TV Is Dying, Broadband Declining

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in internet on (#3T6V)
story imageThe pay-TV industry has reported its worst 12-month stretch ever. Ratings for both cable and the broadcast networks are down. There has been negative ratings growth on broadcast and cable TV since September 2011. The number of U.S. households is still growing, but fewer households have TV because they are watching video on mobile devices instead. The amount of video viewed on mobile devices is going through the roof. About 40% of all YouTube traffic comes from mobile.

Broadband internet was supposed to benefit from the end of cable TV, but it hasn't; people are also unplugging from broadband internet service. Most are likely utilizing free wifi hotspots provided by businesses, campuses and some cities. Fifty-seven cities in the U.S., including Los Angeles, offer free wifi; anyone within range of a hotspot can avoid the monthly fees.

Cable TV ratings are in an historic slump, but revenues are still rising because companies are charging the dwindling number of customers more in subscription fees. Those higher prices are "part of the problem" that pushes out poor subscribers — losing the TV business even more eyeballs. This is having a counter-intuitive effect on TV ad sales: prices are going up. It's still really difficult to gather a large, mass audience in any kind of media. That scarcity makes TV's dwindling-but-still-big audience increasingly valuable... for now. Ad dollars are likely to follow that shift in the long run.

Raising rates is a big mistake they are making (Score: 1)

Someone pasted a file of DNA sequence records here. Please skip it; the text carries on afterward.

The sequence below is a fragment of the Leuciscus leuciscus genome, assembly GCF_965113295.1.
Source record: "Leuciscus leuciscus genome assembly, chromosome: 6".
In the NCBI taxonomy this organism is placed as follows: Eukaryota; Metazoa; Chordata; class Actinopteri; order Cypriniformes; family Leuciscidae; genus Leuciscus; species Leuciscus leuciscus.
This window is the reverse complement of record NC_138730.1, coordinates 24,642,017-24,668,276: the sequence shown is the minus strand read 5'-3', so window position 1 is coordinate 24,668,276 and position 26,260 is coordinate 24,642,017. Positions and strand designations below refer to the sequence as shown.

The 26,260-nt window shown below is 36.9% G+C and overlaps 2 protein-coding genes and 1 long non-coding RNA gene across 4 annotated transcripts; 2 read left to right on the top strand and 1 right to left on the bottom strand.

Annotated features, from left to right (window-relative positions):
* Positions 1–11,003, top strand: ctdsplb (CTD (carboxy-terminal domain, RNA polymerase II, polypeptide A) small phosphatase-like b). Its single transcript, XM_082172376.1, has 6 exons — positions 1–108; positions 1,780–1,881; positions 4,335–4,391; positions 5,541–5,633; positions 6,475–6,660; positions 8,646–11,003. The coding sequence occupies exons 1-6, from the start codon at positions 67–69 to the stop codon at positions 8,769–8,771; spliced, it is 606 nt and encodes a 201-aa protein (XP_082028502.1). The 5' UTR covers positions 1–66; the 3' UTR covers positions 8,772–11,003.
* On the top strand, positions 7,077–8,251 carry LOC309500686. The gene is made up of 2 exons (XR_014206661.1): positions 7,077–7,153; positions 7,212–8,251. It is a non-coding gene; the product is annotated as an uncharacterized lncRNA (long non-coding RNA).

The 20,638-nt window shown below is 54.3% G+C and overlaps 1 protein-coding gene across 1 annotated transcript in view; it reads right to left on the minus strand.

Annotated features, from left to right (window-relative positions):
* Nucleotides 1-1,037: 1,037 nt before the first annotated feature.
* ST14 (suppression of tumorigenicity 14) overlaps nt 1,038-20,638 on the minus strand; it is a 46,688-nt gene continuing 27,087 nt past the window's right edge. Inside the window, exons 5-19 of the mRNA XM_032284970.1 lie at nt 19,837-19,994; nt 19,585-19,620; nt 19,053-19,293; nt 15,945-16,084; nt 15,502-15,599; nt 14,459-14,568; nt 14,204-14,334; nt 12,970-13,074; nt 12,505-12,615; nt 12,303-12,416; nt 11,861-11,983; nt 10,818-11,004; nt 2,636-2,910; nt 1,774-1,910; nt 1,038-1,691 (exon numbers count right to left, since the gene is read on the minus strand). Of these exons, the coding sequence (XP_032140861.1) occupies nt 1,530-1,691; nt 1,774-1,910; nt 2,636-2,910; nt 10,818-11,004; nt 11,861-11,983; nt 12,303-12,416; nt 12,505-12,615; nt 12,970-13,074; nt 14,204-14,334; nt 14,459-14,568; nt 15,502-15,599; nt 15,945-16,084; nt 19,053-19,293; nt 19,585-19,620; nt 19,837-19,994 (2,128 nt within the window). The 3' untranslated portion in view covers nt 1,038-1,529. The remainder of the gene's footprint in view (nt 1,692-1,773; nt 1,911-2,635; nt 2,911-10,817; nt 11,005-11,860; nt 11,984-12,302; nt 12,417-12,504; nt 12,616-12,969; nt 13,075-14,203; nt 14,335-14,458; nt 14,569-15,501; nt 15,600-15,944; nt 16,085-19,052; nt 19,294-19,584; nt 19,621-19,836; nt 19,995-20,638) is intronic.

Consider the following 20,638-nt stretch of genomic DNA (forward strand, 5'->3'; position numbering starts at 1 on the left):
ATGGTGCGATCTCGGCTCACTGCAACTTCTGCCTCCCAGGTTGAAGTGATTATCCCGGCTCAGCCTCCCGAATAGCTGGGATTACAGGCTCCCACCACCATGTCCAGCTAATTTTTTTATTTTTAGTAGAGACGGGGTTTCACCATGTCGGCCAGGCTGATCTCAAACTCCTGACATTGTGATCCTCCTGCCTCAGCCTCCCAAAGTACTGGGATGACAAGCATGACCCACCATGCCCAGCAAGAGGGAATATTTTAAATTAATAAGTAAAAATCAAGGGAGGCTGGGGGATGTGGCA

by hapnstance@pipedot.org on 2015-02-25 17:04 (#3T8Y)

I just got my DirecTV bill for February and to my surprise it was significantly higher than usual. After a bit of checking it seems DirecTV has raised its rates. So immediately I started evaluating my programming packages with them and after careful consideration I eliminated several pieces of programming and the result is a lower bill than I had previously. So the end result of DirecTV raising rates will be less revenue from me. The programming I chose to do without can be had easily via NetFlix, HuLu, youtube or several other online sources. So I lose nothing but DirecTV loses money. If they had not raised my rates I probably never would have changed my programming. I still think there is a market (at least for the moment) for providers like DirecTV, especially for live events in HD (sports, concerts, etc.). Most of the professional sports in the U.S. have their online presentations locked down pretty tight and priced way too high (IMHO) for the quality it delivers. I can subscribe to something like MLB.TV but if my broadband connection is not up to the task then the quality is not worth the cost and the same event on something like DirecTV will be far superior. If the various online outlets for live events get the quality up and the price down then I think that will be the real end of DirecTV and others like them.
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